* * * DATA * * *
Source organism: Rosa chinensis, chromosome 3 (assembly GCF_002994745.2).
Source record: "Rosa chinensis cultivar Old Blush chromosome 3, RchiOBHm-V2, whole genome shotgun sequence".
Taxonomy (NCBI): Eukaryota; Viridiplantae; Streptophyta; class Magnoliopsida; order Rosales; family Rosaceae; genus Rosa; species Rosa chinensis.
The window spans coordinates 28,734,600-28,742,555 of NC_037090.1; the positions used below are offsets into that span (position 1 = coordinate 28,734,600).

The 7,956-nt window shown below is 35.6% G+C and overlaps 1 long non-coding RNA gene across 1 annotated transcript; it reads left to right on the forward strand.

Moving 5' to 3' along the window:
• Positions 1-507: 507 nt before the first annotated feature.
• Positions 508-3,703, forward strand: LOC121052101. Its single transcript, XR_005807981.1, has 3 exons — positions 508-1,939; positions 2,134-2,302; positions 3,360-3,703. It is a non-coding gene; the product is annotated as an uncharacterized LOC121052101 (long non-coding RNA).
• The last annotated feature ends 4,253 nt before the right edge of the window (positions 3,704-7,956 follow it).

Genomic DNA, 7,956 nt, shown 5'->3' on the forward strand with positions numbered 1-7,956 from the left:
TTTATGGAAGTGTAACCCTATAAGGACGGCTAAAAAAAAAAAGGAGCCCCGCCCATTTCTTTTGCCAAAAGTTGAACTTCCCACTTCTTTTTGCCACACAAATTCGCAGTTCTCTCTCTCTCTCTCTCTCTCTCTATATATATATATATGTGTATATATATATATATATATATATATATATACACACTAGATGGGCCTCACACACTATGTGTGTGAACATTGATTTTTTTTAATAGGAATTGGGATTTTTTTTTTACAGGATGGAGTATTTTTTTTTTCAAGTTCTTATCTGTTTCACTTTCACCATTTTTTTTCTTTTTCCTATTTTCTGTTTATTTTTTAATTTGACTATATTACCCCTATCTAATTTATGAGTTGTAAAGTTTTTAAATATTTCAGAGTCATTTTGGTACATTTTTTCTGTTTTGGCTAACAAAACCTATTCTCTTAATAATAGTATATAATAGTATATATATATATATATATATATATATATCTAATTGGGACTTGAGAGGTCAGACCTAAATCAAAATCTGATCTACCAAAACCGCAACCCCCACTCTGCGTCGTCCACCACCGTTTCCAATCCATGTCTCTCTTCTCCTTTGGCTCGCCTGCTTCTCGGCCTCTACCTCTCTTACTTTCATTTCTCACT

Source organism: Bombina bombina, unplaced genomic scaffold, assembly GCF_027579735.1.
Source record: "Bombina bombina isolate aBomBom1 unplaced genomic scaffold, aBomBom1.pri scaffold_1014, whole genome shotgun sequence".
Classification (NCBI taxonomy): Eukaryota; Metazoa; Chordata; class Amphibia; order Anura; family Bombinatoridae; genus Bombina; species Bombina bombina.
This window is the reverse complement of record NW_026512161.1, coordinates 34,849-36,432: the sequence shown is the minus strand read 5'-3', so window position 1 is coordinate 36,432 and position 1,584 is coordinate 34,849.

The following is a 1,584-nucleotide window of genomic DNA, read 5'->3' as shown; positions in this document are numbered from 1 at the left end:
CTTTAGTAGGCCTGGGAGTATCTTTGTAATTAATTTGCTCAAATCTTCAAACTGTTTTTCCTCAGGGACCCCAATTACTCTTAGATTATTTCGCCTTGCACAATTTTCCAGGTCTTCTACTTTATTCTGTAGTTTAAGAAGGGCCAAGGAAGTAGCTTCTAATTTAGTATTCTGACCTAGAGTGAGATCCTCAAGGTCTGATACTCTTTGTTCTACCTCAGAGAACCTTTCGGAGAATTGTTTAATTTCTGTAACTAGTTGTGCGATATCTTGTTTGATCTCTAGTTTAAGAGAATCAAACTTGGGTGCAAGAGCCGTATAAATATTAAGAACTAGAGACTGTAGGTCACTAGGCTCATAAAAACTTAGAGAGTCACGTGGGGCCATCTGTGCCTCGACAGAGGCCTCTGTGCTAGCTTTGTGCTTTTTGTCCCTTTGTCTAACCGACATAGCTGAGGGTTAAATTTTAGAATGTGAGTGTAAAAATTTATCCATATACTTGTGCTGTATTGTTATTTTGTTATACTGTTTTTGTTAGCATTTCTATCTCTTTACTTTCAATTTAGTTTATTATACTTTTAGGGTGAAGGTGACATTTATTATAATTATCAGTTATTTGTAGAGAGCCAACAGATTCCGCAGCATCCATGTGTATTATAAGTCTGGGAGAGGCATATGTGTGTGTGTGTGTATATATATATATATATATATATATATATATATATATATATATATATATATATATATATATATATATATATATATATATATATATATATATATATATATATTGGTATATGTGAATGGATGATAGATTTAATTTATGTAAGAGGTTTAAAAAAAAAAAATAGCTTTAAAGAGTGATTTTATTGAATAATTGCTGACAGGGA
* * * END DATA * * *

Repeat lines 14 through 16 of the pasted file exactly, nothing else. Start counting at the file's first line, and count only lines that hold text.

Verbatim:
Classification (NCBI taxonomy): Eukaryota; Metazoa; Chordata; class Amphibia; order Anura; family Bombinatoridae; genus Bombina; species Bombina bombina.
This window is the reverse complement of record NW_026512161.1, coordinates 34,849-36,432: the sequence shown is the minus strand read 5'-3', so window position 1 is coordinate 36,432 and position 1,584 is coordinate 34,849.

The following is a 1,584-nucleotide window of genomic DNA, read 5'->3' as shown; positions in this document are numbered from 1 at the left end: